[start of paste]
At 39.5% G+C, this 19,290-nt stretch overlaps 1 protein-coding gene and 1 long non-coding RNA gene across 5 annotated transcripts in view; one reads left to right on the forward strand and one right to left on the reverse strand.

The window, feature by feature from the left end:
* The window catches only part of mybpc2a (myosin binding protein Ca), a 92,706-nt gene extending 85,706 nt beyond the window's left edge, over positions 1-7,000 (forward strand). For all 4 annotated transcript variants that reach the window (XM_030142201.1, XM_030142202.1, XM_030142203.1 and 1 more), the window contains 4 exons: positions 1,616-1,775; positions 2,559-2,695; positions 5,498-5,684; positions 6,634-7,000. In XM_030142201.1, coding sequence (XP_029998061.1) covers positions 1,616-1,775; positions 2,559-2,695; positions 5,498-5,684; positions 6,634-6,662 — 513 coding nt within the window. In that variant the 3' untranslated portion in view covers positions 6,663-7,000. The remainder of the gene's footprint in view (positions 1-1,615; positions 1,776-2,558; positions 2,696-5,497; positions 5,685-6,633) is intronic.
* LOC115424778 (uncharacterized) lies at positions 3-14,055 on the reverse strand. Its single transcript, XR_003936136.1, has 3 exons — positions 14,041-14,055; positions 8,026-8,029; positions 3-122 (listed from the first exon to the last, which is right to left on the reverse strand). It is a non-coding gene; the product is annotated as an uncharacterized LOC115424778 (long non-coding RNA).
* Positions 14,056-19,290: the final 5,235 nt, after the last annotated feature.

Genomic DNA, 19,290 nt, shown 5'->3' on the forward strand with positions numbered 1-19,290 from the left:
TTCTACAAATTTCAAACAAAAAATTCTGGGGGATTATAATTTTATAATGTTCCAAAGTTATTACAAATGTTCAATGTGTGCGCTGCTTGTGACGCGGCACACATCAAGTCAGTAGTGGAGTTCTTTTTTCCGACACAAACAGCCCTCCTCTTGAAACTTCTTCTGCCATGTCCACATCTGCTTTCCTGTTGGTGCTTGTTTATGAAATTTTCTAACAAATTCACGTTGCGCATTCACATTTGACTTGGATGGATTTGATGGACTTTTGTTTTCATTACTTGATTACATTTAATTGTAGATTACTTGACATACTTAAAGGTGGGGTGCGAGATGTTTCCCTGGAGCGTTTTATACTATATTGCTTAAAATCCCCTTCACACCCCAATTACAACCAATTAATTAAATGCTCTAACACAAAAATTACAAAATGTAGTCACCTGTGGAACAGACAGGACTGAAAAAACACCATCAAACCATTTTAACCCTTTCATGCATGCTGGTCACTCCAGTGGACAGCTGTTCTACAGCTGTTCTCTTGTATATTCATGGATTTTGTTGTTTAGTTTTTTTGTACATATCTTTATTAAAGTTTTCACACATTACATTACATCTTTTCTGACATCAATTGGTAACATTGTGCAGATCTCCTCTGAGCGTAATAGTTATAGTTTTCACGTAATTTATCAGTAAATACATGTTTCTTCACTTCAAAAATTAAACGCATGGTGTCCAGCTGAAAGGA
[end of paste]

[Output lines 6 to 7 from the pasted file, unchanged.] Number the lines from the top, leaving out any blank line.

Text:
Genomic DNA, 19,290 nt, shown 5'->3' on the forward strand with positions numbered 1-19,290 from the left:
TTCTACAAATTTCAAACAAAAAATTCTGGGGGATTATAATTTTATAATGTTCCAAAGTTATTACAAATGTTCAATGTGTGCGCTGCTTGTGACGCGGCACACATCAAGTCAGTAGTGGAGTTCTTTTTTCCGACACAAACAGCCCTCCTCTTGAAACTTCTTCTGCCATGTCCACATCTGCTTTCCTGTTGGTGCTTGTTTATGAAATTTTCTAACAAATTCACGTTGCGCATTCACATTTGACTTGGATGGATTTGATGGACTTTTGTTTTCATTACTTGATTACATTTAATTGTAGATTACTTGACATACTTAAAGGTGGGGTGCGAGATGTTTCCCTGGAGCGTTTTATACTATATTGCTTAAAATCCCCTTCACACCCCAATTACAACCAATTAATTAAATGCTCTAACACAAAAATTACAAAATGTAGTCACCTGTGGAACAGACAGGACTGAAAAAACACCATCAAACCATTTTAACCCTTTCATGCATGCTGGTCACTCCAGTGGACAGCTGTTCTACAGCTGTTCTCTTGTATATTCATGGATTTTGTTGTTTAGTTTTTTTGTACATATCTTTATTAAAGTTTTCACACATTACATTACATCTTTTCTGACATCAATTGGTAACATTGTGCAGATCTCCTCTGAGCGTAATAGTTATAGTTTTCACGTAATTTATCAGTAAATACATGTTTCTTCACTTCAAAAATTAAACGCATGGTGTCCAGCTGAAAGGA